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R&D Scoreboard poor gauge of pharma investment in the UK

Published on 08/11/05 at 09:57am

 

The R&D Scoreboard is fundamentally flawed as a measure of R&D investment in the UK and pharmaceutical companies are continuing to shy away from investing in this country, according to the ABPI.

The industry trade body said the inclusion of GlaxoSmithKline and AstraZeneca's total global R&D spend in the Scoreboard distorts the figures, including spending on facilities outside the UK.

Figures for other companies on the list, Pfizer UK for instance, were purely for money spent in the UK and therefore represent a more accurate picture of spending in the country.

New figures from the Office of National Statistics (ONS) for total pharma R&D spending in 2004 are expected to be published shortly, and the ABPI says these are likely to be a more accurate gauge of pharma investment in the UK.

Our suspicions are that the ONS figures will show a decline in R&D investment in the UK. From our conversations with companies we believe they are preferring to invest overseas, a spokesman for the ABPI said.

The ONS figures from 2003 show that investment in R&D was at £3.2 billion, down by £0.1 billion from 2002 (the first decline in a number of years), and the ABPI fears that the figures will show a further decline in 2004.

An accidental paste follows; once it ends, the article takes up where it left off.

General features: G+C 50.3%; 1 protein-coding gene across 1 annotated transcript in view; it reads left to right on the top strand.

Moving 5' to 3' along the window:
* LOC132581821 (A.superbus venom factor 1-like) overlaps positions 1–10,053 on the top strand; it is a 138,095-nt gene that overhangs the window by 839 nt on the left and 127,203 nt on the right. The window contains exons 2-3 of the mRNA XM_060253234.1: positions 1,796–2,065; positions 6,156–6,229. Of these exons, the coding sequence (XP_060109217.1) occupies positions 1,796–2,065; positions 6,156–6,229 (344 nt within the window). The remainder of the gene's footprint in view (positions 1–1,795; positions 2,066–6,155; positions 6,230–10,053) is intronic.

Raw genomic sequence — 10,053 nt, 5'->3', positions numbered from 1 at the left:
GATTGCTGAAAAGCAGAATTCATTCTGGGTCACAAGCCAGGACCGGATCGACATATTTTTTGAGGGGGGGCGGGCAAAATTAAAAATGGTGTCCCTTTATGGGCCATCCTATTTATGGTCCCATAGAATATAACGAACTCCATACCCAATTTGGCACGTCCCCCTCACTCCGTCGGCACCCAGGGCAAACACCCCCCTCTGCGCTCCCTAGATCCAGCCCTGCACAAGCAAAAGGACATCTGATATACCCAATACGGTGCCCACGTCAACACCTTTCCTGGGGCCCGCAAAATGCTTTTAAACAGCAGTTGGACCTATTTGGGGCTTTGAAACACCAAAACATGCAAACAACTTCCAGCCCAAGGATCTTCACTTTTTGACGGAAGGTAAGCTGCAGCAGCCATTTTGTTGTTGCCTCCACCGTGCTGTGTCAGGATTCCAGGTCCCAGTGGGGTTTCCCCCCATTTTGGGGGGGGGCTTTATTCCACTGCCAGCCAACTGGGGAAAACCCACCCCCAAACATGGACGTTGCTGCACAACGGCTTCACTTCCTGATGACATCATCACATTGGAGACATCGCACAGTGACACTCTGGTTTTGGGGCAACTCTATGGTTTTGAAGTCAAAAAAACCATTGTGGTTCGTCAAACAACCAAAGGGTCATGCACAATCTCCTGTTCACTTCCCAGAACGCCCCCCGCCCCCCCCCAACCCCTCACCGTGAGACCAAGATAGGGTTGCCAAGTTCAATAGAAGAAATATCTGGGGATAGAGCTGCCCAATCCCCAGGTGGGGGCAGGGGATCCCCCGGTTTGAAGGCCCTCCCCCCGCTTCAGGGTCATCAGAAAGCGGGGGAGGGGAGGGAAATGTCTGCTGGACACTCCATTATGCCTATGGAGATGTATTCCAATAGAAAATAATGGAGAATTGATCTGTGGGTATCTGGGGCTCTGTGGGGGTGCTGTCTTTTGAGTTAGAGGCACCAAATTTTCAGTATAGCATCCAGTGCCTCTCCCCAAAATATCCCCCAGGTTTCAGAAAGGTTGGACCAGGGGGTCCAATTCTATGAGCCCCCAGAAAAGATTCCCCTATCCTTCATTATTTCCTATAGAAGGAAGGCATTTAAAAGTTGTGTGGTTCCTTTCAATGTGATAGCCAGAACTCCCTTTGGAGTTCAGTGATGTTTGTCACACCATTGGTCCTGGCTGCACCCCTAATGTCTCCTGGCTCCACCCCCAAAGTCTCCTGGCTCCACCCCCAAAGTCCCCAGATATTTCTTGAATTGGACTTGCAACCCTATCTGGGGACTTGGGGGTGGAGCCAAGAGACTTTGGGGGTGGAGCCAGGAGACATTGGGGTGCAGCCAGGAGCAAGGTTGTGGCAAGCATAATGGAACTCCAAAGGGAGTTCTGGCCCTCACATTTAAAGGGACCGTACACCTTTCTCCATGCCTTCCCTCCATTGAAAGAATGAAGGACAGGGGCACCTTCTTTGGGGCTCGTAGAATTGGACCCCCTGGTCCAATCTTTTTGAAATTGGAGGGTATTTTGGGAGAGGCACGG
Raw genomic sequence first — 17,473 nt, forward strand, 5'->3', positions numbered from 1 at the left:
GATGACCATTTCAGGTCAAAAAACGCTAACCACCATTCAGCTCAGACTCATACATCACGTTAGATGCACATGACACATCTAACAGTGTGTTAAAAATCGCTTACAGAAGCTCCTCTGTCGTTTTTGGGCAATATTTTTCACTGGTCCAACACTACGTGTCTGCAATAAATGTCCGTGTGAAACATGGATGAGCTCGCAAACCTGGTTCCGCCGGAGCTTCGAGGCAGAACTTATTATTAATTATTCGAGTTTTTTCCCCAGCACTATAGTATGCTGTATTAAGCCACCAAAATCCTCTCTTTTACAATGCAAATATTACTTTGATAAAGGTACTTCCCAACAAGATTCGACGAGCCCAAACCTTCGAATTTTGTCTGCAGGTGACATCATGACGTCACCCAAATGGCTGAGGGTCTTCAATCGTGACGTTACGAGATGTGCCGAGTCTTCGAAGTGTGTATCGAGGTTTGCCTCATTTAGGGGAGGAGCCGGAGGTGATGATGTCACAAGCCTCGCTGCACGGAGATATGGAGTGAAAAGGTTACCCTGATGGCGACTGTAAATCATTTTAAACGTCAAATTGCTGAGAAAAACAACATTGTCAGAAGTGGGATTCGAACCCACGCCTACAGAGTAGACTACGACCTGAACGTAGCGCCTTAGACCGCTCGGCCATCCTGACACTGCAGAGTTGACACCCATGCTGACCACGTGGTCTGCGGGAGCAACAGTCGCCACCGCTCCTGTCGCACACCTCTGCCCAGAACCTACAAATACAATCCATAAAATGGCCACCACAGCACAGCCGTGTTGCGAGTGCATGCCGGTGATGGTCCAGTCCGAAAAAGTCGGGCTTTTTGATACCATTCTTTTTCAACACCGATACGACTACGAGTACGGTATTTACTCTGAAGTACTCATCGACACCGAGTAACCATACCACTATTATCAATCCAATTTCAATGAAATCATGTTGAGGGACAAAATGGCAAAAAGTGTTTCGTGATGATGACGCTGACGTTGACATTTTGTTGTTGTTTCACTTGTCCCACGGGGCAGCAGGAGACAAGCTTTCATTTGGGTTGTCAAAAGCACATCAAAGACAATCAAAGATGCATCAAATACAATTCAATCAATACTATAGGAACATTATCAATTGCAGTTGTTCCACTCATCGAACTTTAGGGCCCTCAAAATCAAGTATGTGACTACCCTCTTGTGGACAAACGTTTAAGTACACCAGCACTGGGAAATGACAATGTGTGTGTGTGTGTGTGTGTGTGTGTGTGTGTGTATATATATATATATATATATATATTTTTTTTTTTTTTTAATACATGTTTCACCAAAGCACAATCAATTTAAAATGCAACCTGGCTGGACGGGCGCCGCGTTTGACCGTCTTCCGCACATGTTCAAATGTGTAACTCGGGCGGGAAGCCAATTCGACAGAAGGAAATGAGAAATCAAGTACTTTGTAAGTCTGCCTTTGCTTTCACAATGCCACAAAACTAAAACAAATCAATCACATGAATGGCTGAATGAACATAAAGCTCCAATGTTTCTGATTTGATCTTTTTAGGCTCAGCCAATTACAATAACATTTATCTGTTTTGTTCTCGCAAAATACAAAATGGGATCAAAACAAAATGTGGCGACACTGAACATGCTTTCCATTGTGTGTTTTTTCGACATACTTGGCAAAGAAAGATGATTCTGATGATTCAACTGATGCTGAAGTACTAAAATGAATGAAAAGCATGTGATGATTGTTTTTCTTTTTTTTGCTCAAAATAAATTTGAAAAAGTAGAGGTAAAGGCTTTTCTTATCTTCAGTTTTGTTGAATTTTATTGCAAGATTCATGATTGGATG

The ABPI spokesman said that while the UK had always been an expensive place for R&D investment it had relied on its much superior knowledge and science base to attract investment from companies.

Other countries, noticeably India and China, are catching up fast in regards to offering investment opportunities for pharma companies, the spokesman added.

He said pharmaceutical investment in the UK would not disappear overnight but the real concern would be in 20 or 30 years time, particularly in light of the shortage of science graduates in the UK and the continued scourge of animal rights activity.

Novartis and GlaxoSmithKline have both expressed concern about investing in the UK in the past, but recent R&D investment by Lilly and Genzyme indicate that the country is still attractive for pharma and biotech companies.

Lilly has recently opened a new £26 million UK research facility at its Surrey R&D site and is also committed to spending a further £20.5 million on developing more research facilities.

While expressing concerns about the long-term viability of the science base in Europe, a spokesperson for Lilly said the company would continue to invest in the UK because of the quality of its staff and proven track record of delivering success in the UK.

Scientists are driven by the desire and passion to discover the next breakthrough treatment which revolutionises a disease area. To be able to achieve this, they need the best facilities and this is what we have now in our laboratories, the spokesperson said.

Historically, the PPRS (Pharmaceutical Price Regulation Scheme) has given stability, certainty and fair return on our investments in the UK. The latest round of negotiations resulted in a 7% price cut and it remains to be seen how this will affect future strategy of the company.

The company discovered one of its top-selling products, schizophrenia drug Zyprexa, in the UK and the spokeperson added that the UK had always been an important part of Lilly's strategy.

 

 

 

 

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